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Go east, young researcher

July 28, 2015

By Betty Zou

“I think the heart is an amazing organ,” says Karla Rebullar. She fell in love with the muscular organ during the cardiovascular block of courses in her first year of medical school at the University of British Columbia. Eager to gain experience in heart-related research, she contacted doctors and scientists working in the area and hoped for a response.

One of the scientists who wrote back to her was Dr. Dennis Ko, a scientist in the Schulich Heart Research Program at Sunnybrook Research Institute (SRI) and an interventional cardiologist at Sunnybrook.

“I think Dr. Ko is doing a lot of high-impact research [that is] looking at populations and effecting health care improvements,” she says. “Big populations, big data, high impact—that really attracted me to working with him.”

This summer Rebullar, a D+H SRI summer student, is conducting systematic literature reviews and combing through published and unpublished data to identify gaps in the health care system. “The ultimate goal is to improve the management and outcomes for patients with cardiovascular disease in Canada,” says Rebullar, who has lived in Vancouver since moving there from the Philippines when she was 14. She will be entering her second year of medical school in the fall.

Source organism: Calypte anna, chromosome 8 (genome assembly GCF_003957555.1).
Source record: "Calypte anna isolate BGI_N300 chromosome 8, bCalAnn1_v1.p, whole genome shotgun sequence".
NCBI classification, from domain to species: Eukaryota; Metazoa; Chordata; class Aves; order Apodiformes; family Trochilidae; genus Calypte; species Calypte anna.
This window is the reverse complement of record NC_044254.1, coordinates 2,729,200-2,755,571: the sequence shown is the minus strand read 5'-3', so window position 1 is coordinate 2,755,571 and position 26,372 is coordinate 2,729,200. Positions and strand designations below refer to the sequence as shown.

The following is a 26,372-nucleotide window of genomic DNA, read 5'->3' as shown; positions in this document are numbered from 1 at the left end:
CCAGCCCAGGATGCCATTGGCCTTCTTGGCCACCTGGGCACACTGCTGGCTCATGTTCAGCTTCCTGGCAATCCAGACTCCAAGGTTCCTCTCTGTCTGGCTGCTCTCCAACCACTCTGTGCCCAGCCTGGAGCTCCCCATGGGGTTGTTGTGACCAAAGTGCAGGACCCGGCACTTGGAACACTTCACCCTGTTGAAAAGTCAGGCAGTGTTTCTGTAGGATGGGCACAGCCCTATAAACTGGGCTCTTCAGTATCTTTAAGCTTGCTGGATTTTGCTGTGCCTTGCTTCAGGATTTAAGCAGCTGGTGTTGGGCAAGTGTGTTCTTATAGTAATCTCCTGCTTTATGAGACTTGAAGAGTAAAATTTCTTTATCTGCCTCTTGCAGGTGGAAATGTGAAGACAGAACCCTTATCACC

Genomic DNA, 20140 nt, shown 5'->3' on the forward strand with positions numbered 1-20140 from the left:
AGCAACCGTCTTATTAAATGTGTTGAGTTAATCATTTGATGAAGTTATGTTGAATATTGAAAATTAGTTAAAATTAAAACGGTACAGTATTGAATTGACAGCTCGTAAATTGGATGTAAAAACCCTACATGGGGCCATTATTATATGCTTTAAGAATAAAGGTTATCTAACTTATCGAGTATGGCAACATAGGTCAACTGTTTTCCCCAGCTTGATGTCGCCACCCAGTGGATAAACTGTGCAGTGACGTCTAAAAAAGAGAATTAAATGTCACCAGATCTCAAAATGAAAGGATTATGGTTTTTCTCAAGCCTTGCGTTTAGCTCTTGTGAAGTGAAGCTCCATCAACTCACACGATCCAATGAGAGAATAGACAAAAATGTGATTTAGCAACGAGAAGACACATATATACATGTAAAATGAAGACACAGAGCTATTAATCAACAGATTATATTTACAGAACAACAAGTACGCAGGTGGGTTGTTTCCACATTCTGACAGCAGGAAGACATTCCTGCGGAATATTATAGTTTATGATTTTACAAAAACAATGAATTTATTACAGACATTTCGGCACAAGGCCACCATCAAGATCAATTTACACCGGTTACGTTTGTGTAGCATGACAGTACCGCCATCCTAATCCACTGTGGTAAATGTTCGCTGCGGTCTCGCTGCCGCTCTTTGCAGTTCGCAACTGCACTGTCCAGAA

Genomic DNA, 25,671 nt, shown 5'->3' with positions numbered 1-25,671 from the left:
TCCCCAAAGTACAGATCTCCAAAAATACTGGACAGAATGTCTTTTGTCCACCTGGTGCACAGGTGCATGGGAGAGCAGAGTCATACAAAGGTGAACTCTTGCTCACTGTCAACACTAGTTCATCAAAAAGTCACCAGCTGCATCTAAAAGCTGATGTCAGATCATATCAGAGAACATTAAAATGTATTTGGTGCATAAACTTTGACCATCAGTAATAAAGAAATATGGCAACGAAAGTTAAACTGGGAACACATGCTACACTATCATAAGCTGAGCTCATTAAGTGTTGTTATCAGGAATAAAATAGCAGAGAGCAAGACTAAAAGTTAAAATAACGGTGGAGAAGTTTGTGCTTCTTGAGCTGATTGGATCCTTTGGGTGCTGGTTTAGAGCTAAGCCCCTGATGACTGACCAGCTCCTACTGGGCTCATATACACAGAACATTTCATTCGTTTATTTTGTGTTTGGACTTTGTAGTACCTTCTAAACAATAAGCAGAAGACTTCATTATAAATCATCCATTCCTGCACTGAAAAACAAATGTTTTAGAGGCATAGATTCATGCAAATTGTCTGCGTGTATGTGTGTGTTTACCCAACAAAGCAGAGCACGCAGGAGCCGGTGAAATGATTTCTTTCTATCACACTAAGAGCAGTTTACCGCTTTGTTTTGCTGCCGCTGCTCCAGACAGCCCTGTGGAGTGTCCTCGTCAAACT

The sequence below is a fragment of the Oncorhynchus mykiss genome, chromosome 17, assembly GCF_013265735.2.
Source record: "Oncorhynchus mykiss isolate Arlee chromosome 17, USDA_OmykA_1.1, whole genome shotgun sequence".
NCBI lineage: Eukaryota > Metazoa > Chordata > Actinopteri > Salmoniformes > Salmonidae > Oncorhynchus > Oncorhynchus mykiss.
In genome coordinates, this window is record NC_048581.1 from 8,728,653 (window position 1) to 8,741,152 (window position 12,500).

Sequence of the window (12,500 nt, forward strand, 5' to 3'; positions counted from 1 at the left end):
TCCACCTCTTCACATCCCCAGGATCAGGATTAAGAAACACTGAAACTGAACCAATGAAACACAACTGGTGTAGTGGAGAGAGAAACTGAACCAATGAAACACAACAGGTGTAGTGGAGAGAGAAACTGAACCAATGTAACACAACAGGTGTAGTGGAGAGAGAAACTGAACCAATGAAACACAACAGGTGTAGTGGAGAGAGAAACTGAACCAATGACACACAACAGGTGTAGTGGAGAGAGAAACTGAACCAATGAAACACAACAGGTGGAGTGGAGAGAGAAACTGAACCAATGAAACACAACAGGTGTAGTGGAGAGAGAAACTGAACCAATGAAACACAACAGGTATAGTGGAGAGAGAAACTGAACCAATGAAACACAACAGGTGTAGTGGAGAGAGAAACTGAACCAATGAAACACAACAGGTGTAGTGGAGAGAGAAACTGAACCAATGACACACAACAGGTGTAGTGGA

Her project at SRI differs dramatically from the research she did as an undergraduate student studying chemistry at UBC. Her work there focused on drug synthesis and the development of new compounds for cancer diagnosis and therapy.

“Coming from a chemistry background, everything is very new to me,” she says. “The most difficult part is the fact that I had never done any sort of database research before.”

This isn’t the first time that she has had to overcome a steep learning curve. Having only taken the basic prerequisite life sciences courses during her undergraduate studies, Rebullar found herself making up for lost ground in her first year of medical school. She credits her chemistry training for giving her a unique approach to tackling the challenging course load of medical school. “I think chemistry trained me to become a better critical thinker and problem solver,” she says. “It’s not just all about memorization.”

Rebullar says students should not be afraid of learning curves when thinking about potential research jobs—getting over that initial hurdle is itself a big accomplishment. She urges students to contact professors and doctors early in December and January for research jobs in the summer because many of the funding application deadlines are in February and March.

In addition to pursuing her research endeavours, Rebullar has made the most of her time in Toronto, taking in the many festivities and events happening around town as part of this summer’s Pan American Games.

“Toronto is very different from Vancouver,” she says. “There’s not a lot of hiking [here]. It’s more fast-paced, and there’s always something going on.” A self-professed foodie, she admits that the city’s vibrant culinary scene is one of the reasons why she was excited to come to Toronto this summer.

The opportunity to do cardiovascular health research plus the chance to experience a new city—sounds like a perfect combination.

Karla Rebullar